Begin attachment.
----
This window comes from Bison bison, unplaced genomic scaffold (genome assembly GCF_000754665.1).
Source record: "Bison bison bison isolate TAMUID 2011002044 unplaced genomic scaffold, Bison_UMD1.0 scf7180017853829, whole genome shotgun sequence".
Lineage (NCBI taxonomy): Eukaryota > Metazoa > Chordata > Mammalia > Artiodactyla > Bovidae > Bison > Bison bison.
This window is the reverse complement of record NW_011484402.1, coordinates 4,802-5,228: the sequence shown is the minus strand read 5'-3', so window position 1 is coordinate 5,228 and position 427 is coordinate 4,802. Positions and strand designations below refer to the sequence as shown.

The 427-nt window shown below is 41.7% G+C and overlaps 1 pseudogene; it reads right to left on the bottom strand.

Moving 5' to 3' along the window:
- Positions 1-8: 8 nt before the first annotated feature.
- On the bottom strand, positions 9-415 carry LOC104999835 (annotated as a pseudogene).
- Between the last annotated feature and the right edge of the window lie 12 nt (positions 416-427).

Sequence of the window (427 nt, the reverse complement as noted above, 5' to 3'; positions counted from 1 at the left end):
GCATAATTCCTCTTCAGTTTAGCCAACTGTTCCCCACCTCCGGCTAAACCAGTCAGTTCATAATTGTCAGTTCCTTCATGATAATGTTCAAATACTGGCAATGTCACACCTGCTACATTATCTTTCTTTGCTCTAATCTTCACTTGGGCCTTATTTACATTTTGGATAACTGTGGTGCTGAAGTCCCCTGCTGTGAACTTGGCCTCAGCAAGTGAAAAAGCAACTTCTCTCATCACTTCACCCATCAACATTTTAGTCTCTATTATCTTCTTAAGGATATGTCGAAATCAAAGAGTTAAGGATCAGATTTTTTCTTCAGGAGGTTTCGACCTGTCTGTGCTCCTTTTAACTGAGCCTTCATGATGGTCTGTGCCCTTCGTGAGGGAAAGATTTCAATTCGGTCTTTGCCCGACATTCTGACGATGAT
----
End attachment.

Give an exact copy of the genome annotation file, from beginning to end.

This window comes from Bison bison, unplaced genomic scaffold (genome assembly GCF_000754665.1).
Source record: "Bison bison bison isolate TAMUID 2011002044 unplaced genomic scaffold, Bison_UMD1.0 scf7180017853829, whole genome shotgun sequence".
Lineage (NCBI taxonomy): Eukaryota > Metazoa > Chordata > Mammalia > Artiodactyla > Bovidae > Bison > Bison bison.
This window is the reverse complement of record NW_011484402.1, coordinates 4,802-5,228: the sequence shown is the minus strand read 5'-3', so window position 1 is coordinate 5,228 and position 427 is coordinate 4,802. Positions and strand designations below refer to the sequence as shown.

The 427-nt window shown below is 41.7% G+C and overlaps 1 pseudogene; it reads right to left on the bottom strand.

Moving 5' to 3' along the window:
- Positions 1-8: 8 nt before the first annotated feature.
- On the bottom strand, positions 9-415 carry LOC104999835 (annotated as a pseudogene).
- Between the last annotated feature and the right edge of the window lie 12 nt (positions 416-427).

Sequence of the window (427 nt, the reverse complement as noted above, 5' to 3'; positions counted from 1 at the left end):
GCATAATTCCTCTTCAGTTTAGCCAACTGTTCCCCACCTCCGGCTAAACCAGTCAGTTCATAATTGTCAGTTCCTTCATGATAATGTTCAAATACTGGCAATGTCACACCTGCTACATTATCTTTCTTTGCTCTAATCTTCACTTGGGCCTTATTTACATTTTGGATAACTGTGGTGCTGAAGTCCCCTGCTGTGAACTTGGCCTCAGCAAGTGAAAAAGCAACTTCTCTCATCACTTCACCCATCAACATTTTAGTCTCTATTATCTTCTTAAGGATATGTCGAAATCAAAGAGTTAAGGATCAGATTTTTTCTTCAGGAGGTTTCGACCTGTCTGTGCTCCTTTTAACTGAGCCTTCATGATGGTCTGTGCCCTTCGTGAGGGAAAGATTTCAATTCGGTCTTTGCCCGACATTCTGACGATGAT